In this thesis we present a method to obtain an efficient algorithm to perform parameter estimation with uncertainty quantification of mathematical models that are complex and computationally expensive. We achieve this with a combination of emulation of the mathematical model using Gaussian processes and Bayesian statistics and inversion for the parameter estimation and uncertainty quantification. In particular we apply these ideas to a source inversion problem in atmospheric dispersion. We explain the theory and ideas behind each relevant part of the process in the emulation and parameter estimation. The concepts and methodology presented in this work are general and can be applied to a wide range of problems where it is necessary to estimate parameters but the underlying mathematical model is expensive, rendering more classical approaches unfeasible. To validate the concepts used, we perform a parameter estimation study in a model that is relatively cheap to compute and whose parameter values are known in advance. Finally we perform a parameter estimation withuncertainty quantification of a much more expensive atmospheric dispersion model using real data from a lead-zinc smelter in Trail, British Columbia. The parameter estimation includes approximating high-dimensional integrals with Markov chain Monte Carlo methods and solving the source inversion problem in atmospheric dispersion using the Bayesian framework.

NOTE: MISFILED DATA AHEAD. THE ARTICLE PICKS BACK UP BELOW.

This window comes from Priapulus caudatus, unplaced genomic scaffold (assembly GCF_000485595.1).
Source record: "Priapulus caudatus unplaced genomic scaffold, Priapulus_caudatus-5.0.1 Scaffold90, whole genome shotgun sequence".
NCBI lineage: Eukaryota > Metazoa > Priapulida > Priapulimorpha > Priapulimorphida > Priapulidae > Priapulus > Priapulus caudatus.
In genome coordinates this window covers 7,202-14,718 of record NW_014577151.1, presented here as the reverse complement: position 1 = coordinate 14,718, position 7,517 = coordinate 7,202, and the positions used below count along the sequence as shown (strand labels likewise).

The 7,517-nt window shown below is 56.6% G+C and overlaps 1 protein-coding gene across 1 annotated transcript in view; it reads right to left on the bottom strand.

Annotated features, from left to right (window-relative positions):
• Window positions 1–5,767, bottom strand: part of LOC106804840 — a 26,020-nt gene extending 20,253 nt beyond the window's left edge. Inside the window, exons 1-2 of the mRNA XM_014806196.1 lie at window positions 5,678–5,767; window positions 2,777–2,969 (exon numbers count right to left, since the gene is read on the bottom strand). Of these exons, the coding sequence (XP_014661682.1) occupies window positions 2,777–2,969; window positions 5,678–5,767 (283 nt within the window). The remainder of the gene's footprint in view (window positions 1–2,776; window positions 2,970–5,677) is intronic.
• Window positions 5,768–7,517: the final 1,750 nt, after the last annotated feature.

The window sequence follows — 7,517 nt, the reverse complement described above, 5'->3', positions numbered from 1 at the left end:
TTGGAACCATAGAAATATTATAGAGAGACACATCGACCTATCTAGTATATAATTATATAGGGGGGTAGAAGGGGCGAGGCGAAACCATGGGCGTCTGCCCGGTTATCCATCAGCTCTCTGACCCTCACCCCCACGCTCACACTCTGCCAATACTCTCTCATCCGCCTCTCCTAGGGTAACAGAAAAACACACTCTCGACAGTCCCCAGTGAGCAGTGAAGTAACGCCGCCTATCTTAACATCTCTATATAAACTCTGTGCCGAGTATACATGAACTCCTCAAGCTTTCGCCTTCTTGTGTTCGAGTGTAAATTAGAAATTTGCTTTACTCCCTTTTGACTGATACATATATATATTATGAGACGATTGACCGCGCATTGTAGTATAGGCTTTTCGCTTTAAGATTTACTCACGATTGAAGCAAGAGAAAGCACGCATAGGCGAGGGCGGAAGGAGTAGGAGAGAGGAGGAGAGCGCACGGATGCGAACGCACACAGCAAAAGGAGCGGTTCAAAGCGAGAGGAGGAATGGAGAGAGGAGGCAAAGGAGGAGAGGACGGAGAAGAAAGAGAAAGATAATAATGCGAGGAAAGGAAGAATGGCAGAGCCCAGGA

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Thesis advisor: Stockie, John
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